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Electric utilities’ resource plans are intended to shed more light than heat, but answers about coal in the latest state filings can be difficult to divine.

Toward the end of their 52-page joint integrated resource plan, FirstEnergy subsidiaries Mon Power and Potomac Edison sent a message about their conclusion that coal plants should remain in their generation stack through the planning horizon to 2035.

“[It] should not be construed as ‘business as usual’ for the coal fleet,” the plan reads. “Mon Power is committed to achieving its climate goals and commitments and this will impact strategy production during the planning period, though this does not necessarily translate to lost economics for customers. The West Virginia Public Service Commission should expect that the next [plan] to be filed in 2025 will further address an eventual transition away from coal by 2050.”

Renewable energy and energy efficiency advocates find the utilities’ messages mixed, given other aspects of the resource plans.

Some of that concern comes with the territory.

West Virginia lawmakers in 2015 repealed the state’s renewable portfolio standard and erased a requirement for energy producers to increase their amounts of alternative fuels used.

By contrast, Virginia last year adopted clean energy legislation that required nearly all coal-fired plants to close before 2025 and ordered American Electric Power and Dominion Energy Virginia to produce their electricity entirely from renewable resources by 2050. The law also developed an energy efficiency resource standard.

West Virginia’s number of coal plants has steeply declined as the U.S. shifts from coal toward renewable energy. The federal Energy Information Administration last year reported that the nation’s annual energy consumption from renewable sources in 2019 exceeded coal consumption for the first time in more than 130 years, largely reflecting the continued decline in coal used for electricity generation over the past decade. Coal consumption in the U.S. decreased nearly 15% from 2018 to 2019.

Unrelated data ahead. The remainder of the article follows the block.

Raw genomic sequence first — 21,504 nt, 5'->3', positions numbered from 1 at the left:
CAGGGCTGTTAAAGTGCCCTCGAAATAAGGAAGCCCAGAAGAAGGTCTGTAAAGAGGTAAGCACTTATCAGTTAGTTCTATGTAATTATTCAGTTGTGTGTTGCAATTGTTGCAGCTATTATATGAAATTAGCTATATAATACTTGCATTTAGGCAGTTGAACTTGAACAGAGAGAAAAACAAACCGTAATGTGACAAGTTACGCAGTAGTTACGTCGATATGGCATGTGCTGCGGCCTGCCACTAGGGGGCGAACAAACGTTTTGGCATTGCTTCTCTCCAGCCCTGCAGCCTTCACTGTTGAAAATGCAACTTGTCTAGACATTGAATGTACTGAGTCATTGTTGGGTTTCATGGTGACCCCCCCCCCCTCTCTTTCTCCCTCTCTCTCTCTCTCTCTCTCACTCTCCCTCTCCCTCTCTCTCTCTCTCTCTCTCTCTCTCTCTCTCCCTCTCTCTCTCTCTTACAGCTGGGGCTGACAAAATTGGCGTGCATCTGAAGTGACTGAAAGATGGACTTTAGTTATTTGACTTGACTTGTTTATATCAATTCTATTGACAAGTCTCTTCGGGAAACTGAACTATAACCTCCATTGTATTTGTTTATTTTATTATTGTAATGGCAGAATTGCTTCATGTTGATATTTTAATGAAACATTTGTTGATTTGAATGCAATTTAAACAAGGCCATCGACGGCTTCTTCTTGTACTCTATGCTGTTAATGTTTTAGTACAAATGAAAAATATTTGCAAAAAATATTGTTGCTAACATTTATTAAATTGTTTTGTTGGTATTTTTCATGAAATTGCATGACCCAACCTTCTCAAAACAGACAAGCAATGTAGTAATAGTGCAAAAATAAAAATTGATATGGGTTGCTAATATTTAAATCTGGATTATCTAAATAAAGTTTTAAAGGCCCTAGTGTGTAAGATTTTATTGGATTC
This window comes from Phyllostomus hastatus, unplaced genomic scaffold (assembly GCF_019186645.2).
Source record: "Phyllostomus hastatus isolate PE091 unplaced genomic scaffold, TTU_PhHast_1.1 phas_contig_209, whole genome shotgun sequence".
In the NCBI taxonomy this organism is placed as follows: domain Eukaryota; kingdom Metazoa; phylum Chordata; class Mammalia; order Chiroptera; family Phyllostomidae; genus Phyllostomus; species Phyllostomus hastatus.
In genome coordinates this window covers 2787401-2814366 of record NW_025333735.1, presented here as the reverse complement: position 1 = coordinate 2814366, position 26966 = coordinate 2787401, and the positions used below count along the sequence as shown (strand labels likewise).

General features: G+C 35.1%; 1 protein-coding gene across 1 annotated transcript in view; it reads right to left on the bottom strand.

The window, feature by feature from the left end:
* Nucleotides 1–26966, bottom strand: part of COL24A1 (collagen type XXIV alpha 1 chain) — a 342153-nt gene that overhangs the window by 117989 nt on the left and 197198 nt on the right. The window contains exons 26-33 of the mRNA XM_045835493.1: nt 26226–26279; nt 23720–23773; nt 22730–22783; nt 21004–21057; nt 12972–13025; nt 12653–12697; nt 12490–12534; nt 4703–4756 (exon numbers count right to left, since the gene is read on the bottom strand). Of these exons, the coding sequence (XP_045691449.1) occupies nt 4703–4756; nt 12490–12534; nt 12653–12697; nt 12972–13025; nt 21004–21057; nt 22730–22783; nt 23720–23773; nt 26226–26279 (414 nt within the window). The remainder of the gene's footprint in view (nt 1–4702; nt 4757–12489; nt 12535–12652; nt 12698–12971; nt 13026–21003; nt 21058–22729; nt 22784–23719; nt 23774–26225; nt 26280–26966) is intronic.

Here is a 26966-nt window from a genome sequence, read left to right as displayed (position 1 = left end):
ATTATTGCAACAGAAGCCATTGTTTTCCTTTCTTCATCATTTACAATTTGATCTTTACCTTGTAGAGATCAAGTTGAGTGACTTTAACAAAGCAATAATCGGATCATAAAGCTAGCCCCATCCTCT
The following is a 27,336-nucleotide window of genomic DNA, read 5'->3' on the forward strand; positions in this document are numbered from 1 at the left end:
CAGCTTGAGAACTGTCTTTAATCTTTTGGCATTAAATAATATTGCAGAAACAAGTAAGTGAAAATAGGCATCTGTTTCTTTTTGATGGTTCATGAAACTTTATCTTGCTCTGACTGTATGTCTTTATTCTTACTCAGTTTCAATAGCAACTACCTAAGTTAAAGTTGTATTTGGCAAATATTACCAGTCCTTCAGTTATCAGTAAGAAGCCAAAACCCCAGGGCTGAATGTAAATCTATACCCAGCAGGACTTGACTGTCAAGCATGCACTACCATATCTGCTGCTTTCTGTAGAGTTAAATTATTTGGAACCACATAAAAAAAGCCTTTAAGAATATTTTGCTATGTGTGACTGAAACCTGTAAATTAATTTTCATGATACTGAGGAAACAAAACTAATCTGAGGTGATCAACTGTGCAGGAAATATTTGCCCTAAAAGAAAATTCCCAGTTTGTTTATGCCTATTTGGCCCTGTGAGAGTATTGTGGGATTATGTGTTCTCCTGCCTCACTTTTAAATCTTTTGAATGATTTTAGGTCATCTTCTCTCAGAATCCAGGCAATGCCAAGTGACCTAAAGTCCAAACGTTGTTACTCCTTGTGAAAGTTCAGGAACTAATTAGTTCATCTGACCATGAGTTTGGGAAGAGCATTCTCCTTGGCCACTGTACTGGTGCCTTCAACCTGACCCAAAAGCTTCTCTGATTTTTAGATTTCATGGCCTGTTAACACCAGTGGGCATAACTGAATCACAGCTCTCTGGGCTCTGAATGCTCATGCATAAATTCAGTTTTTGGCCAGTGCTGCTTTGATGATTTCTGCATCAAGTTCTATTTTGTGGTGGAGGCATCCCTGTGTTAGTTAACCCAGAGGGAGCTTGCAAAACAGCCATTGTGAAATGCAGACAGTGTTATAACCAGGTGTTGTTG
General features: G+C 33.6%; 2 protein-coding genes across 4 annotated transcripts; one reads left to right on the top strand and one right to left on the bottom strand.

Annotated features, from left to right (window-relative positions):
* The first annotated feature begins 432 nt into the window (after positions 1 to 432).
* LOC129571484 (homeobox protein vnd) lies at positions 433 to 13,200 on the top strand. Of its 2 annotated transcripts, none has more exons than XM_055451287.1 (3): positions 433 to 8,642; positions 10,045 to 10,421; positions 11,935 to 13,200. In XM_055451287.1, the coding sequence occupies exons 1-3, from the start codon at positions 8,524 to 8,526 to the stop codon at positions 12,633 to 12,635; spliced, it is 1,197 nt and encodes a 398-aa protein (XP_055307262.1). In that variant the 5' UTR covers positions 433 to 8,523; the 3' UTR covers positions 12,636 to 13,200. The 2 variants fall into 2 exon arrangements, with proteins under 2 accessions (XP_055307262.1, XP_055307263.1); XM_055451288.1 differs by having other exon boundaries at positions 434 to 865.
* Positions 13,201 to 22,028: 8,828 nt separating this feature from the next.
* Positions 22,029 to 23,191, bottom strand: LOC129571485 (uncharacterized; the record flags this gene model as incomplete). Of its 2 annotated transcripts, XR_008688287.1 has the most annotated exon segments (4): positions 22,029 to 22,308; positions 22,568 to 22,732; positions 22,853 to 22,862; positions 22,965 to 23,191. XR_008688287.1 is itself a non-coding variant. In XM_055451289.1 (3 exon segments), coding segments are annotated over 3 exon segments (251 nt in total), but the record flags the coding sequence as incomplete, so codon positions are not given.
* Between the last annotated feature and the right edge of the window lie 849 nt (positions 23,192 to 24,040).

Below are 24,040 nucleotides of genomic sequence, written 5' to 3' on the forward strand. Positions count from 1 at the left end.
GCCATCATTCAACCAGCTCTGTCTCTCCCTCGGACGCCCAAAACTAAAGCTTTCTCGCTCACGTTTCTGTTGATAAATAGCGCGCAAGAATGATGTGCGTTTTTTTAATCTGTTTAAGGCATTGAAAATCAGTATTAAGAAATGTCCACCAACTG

In West Virginia, though, coal-fired power plants still account for almost all electricity generation. In 2019, coal made up the smallest share of state generation in more than two decades but still exceeded 90%.

Integrated resource plans like the one filed by Mon Power and Potomac Edison offer insight into utilities’ thinking. The Public Service Commission requires the documents to be filed every five years identifying the type, amount and timing of resources utilities say they need to meet expected electricity demand over a long-term period.

Appalachian Power and Wheeling Power made the case in a separate filing last month that continuing to own and operate the John Amos coal plant in Putnam County and the Mountaineer coal plant in Mason County until the end of their projected useful lives in 2040 would economically benefit customers. The utilities described the costs and benefits of retiring the Mitchell coal plant in Marshall County in 2028 as “comparable” to an investment in wastewater compliance that would allow the facility to continue operating beyond that year.

Karan Ireland, the West Virginia Sierra Club’s senior campaign representative, said the companies are unwisely doubling down on coal-fired plants.

“Let’s pretend it’s the mid-’80s and you’re a supplier of office machines,” Ireland said. “Are you going to plan to stock up on typewriters for the next 10 years? Or are you going to look around and decide it’s time to step into the future with computers?”

American Electric Power President, CEO and Chairman Nick Akins in 2019 noted an “aspirational” goal of zero emissions by 2050. FirstEnergy pledged in November to transition away from coal-fired power by the same year.

In its 124-page resource filing, Appalachian Power outlines a five-year action plan that includes exploring opportunities to subscribe West Virginia customers to future solar resources and preparing to implement additional energy efficiency programs consistent with West Virginia and Virginia objectives.

FirstEnergy, whose generation fleet includes the Mon Power-owned Harrison and Fort Martin power stations in Harrison and Monongalia counties, pledges in its resource plan to reduce greenhouse gas emissions 30% by 2030.